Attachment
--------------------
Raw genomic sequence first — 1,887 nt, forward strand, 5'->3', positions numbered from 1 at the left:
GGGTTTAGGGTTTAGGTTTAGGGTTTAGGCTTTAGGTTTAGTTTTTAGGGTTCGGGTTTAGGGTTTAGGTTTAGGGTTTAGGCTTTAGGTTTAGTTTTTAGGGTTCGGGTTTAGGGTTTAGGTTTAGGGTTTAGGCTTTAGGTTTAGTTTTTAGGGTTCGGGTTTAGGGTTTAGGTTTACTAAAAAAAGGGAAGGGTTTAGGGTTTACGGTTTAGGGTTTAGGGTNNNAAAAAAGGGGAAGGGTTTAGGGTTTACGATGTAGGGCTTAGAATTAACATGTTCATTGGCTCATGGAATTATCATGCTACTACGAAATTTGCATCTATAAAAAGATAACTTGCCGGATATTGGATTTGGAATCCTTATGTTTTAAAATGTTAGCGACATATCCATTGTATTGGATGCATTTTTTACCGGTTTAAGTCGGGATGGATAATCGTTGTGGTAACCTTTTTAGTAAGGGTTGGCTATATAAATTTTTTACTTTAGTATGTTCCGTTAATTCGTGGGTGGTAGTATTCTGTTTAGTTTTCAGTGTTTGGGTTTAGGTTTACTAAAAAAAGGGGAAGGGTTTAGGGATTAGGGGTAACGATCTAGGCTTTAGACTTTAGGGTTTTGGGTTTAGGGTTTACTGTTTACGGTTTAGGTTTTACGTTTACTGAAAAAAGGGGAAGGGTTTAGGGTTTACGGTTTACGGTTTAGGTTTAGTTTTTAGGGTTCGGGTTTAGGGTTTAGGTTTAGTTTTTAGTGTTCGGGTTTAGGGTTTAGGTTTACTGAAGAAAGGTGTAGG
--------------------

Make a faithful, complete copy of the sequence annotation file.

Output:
Raw genomic sequence first — 1,887 nt, forward strand, 5'->3', positions numbered from 1 at the left:
GGGTTTAGGGTTTAGGTTTAGGGTTTAGGCTTTAGGTTTAGTTTTTAGGGTTCGGGTTTAGGGTTTAGGTTTAGGGTTTAGGCTTTAGGTTTAGTTTTTAGGGTTCGGGTTTAGGGTTTAGGTTTAGGGTTTAGGCTTTAGGTTTAGTTTTTAGGGTTCGGGTTTAGGGTTTAGGTTTACTAAAAAAAGGGAAGGGTTTAGGGTTTACGGTTTAGGGTTTAGGGTNNNAAAAAAGGGGAAGGGTTTAGGGTTTACGATGTAGGGCTTAGAATTAACATGTTCATTGGCTCATGGAATTATCATGCTACTACGAAATTTGCATCTATAAAAAGATAACTTGCCGGATATTGGATTTGGAATCCTTATGTTTTAAAATGTTAGCGACATATCCATTGTATTGGATGCATTTTTTACCGGTTTAAGTCGGGATGGATAATCGTTGTGGTAACCTTTTTAGTAAGGGTTGGCTATATAAATTTTTTACTTTAGTATGTTCCGTTAATTCGTGGGTGGTAGTATTCTGTTTAGTTTTCAGTGTTTGGGTTTAGGTTTACTAAAAAAAGGGGAAGGGTTTAGGGATTAGGGGTAACGATCTAGGCTTTAGACTTTAGGGTTTTGGGTTTAGGGTTTACTGTTTACGGTTTAGGTTTTACGTTTACTGAAAAAAGGGGAAGGGTTTAGGGTTTACGGTTTACGGTTTAGGTTTAGTTTTTAGGGTTCGGGTTTAGGGTTTAGGTTTAGTTTTTAGTGTTCGGGTTTAGGGTTTAGGTTTACTGAAGAAAGGTGTAGG